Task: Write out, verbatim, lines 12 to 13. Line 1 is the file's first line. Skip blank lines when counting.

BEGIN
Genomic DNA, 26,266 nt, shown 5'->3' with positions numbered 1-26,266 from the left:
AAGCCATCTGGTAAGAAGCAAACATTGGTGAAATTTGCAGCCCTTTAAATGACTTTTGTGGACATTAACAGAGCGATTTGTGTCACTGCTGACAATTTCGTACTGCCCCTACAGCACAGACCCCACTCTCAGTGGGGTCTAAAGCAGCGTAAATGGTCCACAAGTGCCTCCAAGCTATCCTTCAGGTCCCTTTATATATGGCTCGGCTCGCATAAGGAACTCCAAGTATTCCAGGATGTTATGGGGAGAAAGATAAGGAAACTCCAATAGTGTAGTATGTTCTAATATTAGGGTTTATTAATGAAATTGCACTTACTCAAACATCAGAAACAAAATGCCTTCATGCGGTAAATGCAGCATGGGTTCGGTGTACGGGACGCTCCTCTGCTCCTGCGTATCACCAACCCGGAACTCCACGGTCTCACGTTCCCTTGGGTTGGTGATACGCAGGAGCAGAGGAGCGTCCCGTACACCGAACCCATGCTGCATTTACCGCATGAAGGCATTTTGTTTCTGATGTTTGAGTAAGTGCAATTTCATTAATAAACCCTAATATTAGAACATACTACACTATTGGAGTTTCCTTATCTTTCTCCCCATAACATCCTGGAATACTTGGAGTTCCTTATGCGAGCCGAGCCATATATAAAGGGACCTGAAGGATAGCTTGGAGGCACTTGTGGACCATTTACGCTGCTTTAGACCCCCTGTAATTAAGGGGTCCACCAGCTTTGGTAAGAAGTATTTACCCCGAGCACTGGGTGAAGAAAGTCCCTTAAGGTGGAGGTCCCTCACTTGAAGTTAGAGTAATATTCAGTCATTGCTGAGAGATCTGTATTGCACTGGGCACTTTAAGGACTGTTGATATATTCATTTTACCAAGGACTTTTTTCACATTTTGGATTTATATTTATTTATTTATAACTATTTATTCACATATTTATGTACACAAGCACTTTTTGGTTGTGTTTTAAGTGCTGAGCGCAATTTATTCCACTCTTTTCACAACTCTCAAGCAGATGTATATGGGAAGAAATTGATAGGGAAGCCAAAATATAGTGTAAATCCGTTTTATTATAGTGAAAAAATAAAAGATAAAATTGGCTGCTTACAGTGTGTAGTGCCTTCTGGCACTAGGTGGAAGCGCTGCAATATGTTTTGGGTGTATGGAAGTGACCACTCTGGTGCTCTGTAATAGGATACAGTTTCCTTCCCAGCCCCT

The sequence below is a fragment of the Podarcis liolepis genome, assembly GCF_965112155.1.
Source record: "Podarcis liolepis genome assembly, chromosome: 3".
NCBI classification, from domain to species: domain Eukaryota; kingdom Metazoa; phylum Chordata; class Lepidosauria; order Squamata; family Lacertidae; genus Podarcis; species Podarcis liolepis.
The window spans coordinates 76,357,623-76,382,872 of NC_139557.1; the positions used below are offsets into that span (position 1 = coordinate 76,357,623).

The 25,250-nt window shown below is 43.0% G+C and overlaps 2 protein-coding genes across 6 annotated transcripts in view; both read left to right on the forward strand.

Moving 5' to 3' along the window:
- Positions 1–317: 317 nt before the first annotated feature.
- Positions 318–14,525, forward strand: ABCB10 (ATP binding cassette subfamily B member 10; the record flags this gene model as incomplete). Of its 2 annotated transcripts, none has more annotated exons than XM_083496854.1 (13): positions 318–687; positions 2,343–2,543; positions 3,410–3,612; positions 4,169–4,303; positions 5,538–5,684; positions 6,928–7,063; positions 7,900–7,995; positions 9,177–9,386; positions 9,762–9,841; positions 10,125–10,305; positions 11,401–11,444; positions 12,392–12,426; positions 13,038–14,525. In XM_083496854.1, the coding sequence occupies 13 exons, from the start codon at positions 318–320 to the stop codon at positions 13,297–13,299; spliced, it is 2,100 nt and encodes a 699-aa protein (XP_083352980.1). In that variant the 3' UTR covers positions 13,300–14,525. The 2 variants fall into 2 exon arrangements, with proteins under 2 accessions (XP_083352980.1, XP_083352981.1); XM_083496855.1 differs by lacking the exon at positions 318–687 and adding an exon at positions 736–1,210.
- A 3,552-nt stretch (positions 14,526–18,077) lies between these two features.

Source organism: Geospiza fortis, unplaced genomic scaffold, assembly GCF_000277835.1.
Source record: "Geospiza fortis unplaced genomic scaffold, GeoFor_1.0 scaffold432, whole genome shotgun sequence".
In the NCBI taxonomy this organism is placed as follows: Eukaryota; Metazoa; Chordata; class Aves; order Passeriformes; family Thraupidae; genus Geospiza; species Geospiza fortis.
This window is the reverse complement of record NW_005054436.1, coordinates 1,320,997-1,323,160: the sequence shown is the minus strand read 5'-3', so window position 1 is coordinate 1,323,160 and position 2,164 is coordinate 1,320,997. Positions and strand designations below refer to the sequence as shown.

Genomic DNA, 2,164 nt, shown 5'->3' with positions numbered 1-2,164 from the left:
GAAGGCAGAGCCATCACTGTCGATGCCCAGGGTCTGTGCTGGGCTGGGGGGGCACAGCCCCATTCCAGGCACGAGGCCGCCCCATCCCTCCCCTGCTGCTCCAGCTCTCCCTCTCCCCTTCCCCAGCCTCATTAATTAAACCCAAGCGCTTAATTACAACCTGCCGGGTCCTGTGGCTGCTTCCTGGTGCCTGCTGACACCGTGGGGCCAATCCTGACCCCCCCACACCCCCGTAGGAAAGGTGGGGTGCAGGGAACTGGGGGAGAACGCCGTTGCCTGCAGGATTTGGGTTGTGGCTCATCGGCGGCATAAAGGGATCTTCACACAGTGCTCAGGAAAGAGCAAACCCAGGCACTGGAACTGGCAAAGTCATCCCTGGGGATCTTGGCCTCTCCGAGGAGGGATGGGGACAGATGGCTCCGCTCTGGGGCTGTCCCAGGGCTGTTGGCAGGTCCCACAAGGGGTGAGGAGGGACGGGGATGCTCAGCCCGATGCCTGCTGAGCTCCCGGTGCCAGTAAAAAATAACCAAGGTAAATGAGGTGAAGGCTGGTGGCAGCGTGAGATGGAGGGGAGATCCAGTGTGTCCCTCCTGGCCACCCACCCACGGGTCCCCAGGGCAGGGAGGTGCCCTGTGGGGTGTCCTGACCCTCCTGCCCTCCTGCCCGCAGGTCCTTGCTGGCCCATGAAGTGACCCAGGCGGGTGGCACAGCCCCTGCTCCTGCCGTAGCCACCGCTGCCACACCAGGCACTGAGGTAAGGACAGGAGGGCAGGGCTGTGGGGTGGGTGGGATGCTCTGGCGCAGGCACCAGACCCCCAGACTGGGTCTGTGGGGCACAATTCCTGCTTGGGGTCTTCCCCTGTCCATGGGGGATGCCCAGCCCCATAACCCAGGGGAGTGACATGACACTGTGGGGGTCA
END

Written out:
Source organism: Geospiza fortis, unplaced genomic scaffold, assembly GCF_000277835.1.
Source record: "Geospiza fortis unplaced genomic scaffold, GeoFor_1.0 scaffold432, whole genome shotgun sequence".